A quasar is any of a class of rare cosmic objects of high luminosity as well as strong radio emission observed at extremely great distances. The term is also often applied to closely related objects that have the same optical appearance but that are radio quiet--the so-called QSOs, which stands for "quasi-stellar objects."
Quasars were first detected as unresolved sources in surveys conducted during the 1950s by radio astronomers in Cambridge, Eng. Optical photographs subsequently taken of their spectra showed locations for emission lines at wavelengths that were at odds with all celestial sources then familiar to astronomers. The puzzle was solved by the American astronomer Maarten Schmidt, who announced in 1963 that the pattern of emission lines in 3C 273 could be understood as coming from hydrogen atoms that had a redshift of 0.158. In other words, the wavelength of each line was 1.158 times longer than the wavelength measured in the laboratory where the source is at rest with respect to the observer. (The general formula is that, if the factor is 1 + z, astronomers say the astronomical source has a redshift of z. If z turns out to be negative [i.e., if 1 + z is less than 1], the source is said to be "blueshifted.")
Schmidt's discovery raised immediate excitement, since 3C 273 had a redshift whose magnitude had been seen theretofore only among the most distant galaxies. Yet it had a starlike appearance, with an apparent brightness (but not a spectrum) in visible light not very different from that of a galactic star at a distance of a few thousand light-years. If the quasar lay at a distance appropriate to distant galaxies a few times 10 light-years away, then the quasar must be 1012 times brighter than an ordinary star. Similar conclusions were reached for other examples. Quasars seemed to be intrinsically brighter than even the most luminous galaxies known, yet they presented the pointlike image of a star.
A hint of the actual physical dimensions of quasars came when sizable variations of total light output were seen from some quasars over a year or two. These variations implied that the dimensions of the regions emitting optical light in quasars must not exceed a light-year or two, since coherent fluctuations cannot be established in any physical object in less time than it takes photons, which move at the fastest possible speed, to travel across the object. These conclusions were reinforced by later satellite measurements that showed that many quasars had even more X-ray emission than optical emission, and the total X-ray intensity could vary in a period of hours. In other words, quasars released energy at a rate exceeding 1012 suns, yet the central machine occupied a region only the size of the solar system.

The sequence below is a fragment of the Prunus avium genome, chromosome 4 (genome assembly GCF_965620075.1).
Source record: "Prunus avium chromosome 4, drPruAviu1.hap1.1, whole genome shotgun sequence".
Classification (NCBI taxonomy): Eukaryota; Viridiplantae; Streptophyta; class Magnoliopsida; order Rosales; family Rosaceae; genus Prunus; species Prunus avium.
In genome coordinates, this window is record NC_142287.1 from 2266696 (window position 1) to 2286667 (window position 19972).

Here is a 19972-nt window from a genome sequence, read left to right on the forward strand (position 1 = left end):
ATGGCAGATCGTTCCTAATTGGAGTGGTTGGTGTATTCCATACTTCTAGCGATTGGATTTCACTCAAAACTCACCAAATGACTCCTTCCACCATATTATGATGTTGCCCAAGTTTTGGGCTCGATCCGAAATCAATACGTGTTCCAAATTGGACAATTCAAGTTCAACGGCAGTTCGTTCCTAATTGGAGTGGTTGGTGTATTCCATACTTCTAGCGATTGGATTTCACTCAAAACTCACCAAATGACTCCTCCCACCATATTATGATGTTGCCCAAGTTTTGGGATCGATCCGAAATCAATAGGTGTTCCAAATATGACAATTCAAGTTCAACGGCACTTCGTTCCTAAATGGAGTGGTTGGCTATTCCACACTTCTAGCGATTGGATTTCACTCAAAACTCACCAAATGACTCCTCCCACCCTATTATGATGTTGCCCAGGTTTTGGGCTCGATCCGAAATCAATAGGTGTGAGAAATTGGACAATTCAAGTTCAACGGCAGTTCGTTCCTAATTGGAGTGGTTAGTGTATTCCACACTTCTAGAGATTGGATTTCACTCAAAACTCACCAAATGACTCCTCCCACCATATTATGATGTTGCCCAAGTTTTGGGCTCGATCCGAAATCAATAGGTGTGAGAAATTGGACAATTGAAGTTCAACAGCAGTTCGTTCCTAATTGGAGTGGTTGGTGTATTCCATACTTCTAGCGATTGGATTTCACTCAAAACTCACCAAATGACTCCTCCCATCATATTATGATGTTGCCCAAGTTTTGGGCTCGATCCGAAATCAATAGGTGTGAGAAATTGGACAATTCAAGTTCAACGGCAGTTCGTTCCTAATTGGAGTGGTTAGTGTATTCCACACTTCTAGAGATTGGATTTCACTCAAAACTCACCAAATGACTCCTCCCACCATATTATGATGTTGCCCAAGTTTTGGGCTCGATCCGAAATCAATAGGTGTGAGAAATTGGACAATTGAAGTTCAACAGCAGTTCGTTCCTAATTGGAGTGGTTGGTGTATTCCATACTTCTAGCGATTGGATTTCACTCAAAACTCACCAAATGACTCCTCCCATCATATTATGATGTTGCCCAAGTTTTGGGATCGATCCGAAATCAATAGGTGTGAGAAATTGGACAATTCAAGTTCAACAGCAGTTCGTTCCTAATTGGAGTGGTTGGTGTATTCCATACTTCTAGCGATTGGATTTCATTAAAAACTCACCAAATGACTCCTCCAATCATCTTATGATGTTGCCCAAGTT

Understandably, the implications were too fantastic for many people to accept, and a number of alternative interpretations were attempted. An idea common to several of the alternatives involved the proposal that the redshift of quasars arose from a different (i.e., noncosmological) origin than that accepted for galaxies. In that case, the distance to the quasars could be much less than assumed to estimate the energy outputs, and the requirements might be drastically relaxed. None of the alternative proposals, however, withstood close examination.
In any case, there now exists ample evidence for the validity of attributing cosmological distances to quasars. The strongest arguments are the following. When the strong nonstellar light from the central quasar is eliminated by mechanical or electronic means, a fuzzy haze can sometimes be detected still surrounding the quasar. When this light is examined carefully, it turns out to have the colour and spectral characteristics appropriate to a normal giant galaxy. This suggests that the quasar phenomenon is related to nuclear activity in an otherwise normal galaxy. In support of this view is the observation that quasars do not really form a unique class of objects. For example, not only are there elliptical galaxies that have radio-emission characteristics similar to those of quasars, but there are weaker radio sources among spiral galaxies (called Seyferts after their discoverer, the American astronomer Carl K. Seyfert), which have bright nuclei that exhibit qualitatively the same kinds of optical emission lines and nonstellar continuum light seen in quasars. There also are elliptical galaxies, N galaxies, and the so-called BL Lac objects, which have nuclei that are exceptionally bright in optical light. Plausible "unification schemes" have been proposed to explain many of these objects as the same intrinsic structure but viewed at different orientations with respect to relativistically beamed jets or with obscuring dust tori surrounding the nuclear regions or both. Finally, a number of quasars--including the closest example, the famous source 3C 273--have been found to lie among clusters of galaxies. When the redshifts of the cluster galaxies are measured, they have redshifts that bracket the quasar's, suggesting that the quasar is located in a galaxy that is itself a cluster member.
Excerpt from the Encyclopedia Britannica without permission.